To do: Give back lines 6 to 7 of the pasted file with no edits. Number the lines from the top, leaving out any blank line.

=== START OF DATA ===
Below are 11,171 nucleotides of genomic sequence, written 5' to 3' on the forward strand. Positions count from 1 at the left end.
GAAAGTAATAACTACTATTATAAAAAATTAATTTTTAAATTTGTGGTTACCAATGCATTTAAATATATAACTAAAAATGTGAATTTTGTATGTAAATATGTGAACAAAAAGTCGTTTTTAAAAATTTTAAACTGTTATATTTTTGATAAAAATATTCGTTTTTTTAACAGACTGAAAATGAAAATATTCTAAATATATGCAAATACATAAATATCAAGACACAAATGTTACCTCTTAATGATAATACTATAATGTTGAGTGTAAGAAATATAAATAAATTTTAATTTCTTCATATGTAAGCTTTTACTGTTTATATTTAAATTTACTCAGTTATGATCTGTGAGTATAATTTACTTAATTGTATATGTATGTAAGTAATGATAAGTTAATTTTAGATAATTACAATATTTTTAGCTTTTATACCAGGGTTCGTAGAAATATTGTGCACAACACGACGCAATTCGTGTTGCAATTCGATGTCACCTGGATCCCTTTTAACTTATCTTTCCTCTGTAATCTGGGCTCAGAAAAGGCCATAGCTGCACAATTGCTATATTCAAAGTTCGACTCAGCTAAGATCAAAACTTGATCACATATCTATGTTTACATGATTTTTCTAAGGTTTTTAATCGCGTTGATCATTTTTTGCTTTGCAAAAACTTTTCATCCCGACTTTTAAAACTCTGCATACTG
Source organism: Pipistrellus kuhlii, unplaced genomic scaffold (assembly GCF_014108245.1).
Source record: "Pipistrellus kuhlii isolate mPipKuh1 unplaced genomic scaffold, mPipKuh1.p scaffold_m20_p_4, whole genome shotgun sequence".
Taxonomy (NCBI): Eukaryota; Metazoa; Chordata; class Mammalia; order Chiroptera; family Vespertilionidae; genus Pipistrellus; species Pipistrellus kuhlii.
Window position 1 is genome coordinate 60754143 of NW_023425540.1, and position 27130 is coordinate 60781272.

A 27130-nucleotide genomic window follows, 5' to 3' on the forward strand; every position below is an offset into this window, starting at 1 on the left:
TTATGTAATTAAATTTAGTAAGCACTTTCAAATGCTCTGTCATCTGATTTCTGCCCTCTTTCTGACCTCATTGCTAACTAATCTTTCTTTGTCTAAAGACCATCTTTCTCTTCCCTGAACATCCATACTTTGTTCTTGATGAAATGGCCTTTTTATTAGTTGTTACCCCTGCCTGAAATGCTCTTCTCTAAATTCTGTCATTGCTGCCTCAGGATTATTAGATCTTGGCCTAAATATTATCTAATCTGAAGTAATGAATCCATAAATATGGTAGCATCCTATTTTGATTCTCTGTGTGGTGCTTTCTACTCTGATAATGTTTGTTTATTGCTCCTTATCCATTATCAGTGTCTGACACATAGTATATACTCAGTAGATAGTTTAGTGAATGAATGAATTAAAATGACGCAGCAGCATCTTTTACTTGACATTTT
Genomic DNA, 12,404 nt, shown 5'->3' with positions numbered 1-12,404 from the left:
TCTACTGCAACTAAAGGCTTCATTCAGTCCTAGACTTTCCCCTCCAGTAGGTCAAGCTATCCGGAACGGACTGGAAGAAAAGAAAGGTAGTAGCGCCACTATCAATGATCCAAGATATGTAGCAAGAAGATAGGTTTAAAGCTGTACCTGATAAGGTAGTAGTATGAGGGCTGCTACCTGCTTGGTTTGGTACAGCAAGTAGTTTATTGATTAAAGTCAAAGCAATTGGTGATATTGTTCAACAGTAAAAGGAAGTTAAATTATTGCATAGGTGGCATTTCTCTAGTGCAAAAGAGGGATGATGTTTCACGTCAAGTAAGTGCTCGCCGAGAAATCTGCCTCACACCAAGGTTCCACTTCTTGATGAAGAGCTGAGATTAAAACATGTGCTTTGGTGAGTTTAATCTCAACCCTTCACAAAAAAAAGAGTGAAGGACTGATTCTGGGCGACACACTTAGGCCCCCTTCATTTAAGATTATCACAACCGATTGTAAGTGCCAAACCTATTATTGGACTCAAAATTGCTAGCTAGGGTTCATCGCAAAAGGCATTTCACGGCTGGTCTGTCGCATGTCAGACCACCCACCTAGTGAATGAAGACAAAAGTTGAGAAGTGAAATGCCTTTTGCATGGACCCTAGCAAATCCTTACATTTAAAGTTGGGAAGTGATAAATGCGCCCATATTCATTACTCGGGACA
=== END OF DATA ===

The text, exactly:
Window position 1 is genome coordinate 60754143 of NW_023425540.1, and position 27130 is coordinate 60781272.

A 27130-nucleotide genomic window follows, 5' to 3' on the forward strand; every position below is an offset into this window, starting at 1 on the left: